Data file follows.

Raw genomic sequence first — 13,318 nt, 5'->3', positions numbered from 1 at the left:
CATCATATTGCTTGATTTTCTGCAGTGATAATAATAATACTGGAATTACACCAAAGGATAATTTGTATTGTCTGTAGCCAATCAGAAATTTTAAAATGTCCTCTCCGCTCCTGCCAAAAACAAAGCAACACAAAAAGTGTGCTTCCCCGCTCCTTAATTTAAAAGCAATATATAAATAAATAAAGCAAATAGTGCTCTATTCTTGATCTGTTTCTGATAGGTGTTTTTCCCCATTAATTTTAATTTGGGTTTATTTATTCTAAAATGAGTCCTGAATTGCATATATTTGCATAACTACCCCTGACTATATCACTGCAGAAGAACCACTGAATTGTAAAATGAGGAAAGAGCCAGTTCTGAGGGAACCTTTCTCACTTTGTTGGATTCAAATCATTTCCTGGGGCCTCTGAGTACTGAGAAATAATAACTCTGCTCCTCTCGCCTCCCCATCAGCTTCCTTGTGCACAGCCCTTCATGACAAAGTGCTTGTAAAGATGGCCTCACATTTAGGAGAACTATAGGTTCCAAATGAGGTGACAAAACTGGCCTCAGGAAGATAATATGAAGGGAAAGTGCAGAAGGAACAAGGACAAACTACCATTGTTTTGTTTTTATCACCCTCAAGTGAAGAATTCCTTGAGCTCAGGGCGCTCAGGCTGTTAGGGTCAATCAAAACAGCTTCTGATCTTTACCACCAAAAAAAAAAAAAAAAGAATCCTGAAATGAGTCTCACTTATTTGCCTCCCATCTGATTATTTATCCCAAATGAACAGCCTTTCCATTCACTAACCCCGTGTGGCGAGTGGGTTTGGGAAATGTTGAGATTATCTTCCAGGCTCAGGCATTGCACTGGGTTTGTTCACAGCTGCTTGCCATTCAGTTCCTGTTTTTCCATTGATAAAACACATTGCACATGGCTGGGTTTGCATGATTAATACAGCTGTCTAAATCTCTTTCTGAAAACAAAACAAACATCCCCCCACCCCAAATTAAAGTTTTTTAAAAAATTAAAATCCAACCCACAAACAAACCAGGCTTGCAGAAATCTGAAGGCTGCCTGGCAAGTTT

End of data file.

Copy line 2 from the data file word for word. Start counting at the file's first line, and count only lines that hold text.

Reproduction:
CATCATATTGCTTGATTTTCTGCAGTGATAATAATAATACTGGAATTACACCAAAGGATAATTTGTATTGTCTGTAGCCAATCAGAAATTTTAAAATGTCCTCTCCGCTCCTGCCAAAAACAAAGCAACACAAAAAGTGTGCTTCCCCGCTCCTTAATTTAAAAGCAATATATAAATAAATAAAGCAAATAGTGCTCTATTCTTGATCTGTTTCTGATAGGTGTTTTTCCCCATTAATTTTAATTTGGGTTTATTTATTCTAAAATGAGTCCTGAATTGCATATATTTGCATAACTACCCCTGACTATATCACTGCAGAAGAACCACTGAATTGTAAAATGAGGAAAGAGCCAGTTCTGAGGGAACCTTTCTCACTTTGTTGGATTCAAATCATTTCCTGGGGCCTCTGAGTACTGAGAAATAATAACTCTGCTCCTCTCGCCTCCCCATCAGCTTCCTTGTGCACAGCCCTTCATGACAAAGTGCTTGTAAAGATGGCCTCACATTTAGGAGAACTATAGGTTCCAAATGAGGTGACAAAACTGGCCTCAGGAAGATAATATGAAGGGAAAGTGCAGAAGGAACAAGGACAAACTACCATTGTTTTGTTTTTATCACCCTCAAGTGAAGAATTCCTTGAGCTCAGGGCGCTCAGGCTGTTAGGGTCAATCAAAACAGCTTCTGATCTTTACCACCAAAAAAAAAAAAAAAAGAATCCTGAAATGAGTCTCACTTATTTGCCTCCCATCTGATTATTTATCCCAAATGAACAGCCTTTCCATTCACTAACCCCGTGTGGCGAGTGGGTTTGGGAAATGTTGAGATTATCTTCCAGGCTCAGGCATTGCACTGGGTTTGTTCACAGCTGCTTGCCATTCAGTTCCTGTTTTTCCATTGATAAAACACATTGCACATGGCTGGGTTTGCATGATTAATACAGCTGTCTAAATCTCTTTCTGAAAACAAAACAAACATCCCCCCACCCCAAATTAAAGTTTTTTAAAAAATTAAAATCCAACCCACAAACAAACCAGGCTTGCAGAAATCTGAAGGCTGCCTGGCAAGTTT